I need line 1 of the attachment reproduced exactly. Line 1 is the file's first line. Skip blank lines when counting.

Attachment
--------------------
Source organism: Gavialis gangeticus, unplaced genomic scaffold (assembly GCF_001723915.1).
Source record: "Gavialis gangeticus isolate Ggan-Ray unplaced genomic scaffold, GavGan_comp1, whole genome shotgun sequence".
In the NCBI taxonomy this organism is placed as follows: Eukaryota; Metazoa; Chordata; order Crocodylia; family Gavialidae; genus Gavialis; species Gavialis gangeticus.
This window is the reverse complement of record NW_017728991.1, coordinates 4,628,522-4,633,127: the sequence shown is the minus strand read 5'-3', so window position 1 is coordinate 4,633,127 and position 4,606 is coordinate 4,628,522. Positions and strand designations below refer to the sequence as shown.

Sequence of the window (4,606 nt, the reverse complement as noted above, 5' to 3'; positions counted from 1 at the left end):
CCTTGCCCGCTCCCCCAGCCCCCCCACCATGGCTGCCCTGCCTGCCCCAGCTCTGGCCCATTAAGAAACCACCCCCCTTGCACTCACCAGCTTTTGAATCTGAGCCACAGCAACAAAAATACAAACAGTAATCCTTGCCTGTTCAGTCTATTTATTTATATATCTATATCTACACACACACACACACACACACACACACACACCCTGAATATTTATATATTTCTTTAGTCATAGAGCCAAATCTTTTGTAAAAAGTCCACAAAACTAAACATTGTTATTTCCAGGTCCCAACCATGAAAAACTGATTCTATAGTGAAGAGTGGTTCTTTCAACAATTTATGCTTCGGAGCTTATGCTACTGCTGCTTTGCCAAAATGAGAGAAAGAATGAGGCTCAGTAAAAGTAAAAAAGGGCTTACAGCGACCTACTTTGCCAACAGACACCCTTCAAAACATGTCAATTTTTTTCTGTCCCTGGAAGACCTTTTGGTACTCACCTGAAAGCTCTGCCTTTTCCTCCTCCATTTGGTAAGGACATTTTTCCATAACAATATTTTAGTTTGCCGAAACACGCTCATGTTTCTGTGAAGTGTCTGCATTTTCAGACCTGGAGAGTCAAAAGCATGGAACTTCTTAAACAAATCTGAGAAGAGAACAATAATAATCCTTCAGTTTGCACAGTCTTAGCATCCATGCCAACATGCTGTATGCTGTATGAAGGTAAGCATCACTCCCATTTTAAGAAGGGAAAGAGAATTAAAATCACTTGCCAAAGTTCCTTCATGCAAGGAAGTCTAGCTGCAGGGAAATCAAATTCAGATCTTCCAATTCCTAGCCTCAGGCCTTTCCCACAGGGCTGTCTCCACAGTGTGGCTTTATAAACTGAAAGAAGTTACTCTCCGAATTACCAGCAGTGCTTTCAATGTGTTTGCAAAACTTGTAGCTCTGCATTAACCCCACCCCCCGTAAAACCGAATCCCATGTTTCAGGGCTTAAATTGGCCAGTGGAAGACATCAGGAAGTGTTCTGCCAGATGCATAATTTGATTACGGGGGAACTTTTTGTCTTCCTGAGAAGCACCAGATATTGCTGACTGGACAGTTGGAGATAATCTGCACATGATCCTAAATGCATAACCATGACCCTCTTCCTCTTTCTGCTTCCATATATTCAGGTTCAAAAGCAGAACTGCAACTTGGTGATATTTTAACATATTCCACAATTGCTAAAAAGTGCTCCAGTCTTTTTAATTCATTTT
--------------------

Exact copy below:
Source organism: Gavialis gangeticus, unplaced genomic scaffold (assembly GCF_001723915.1).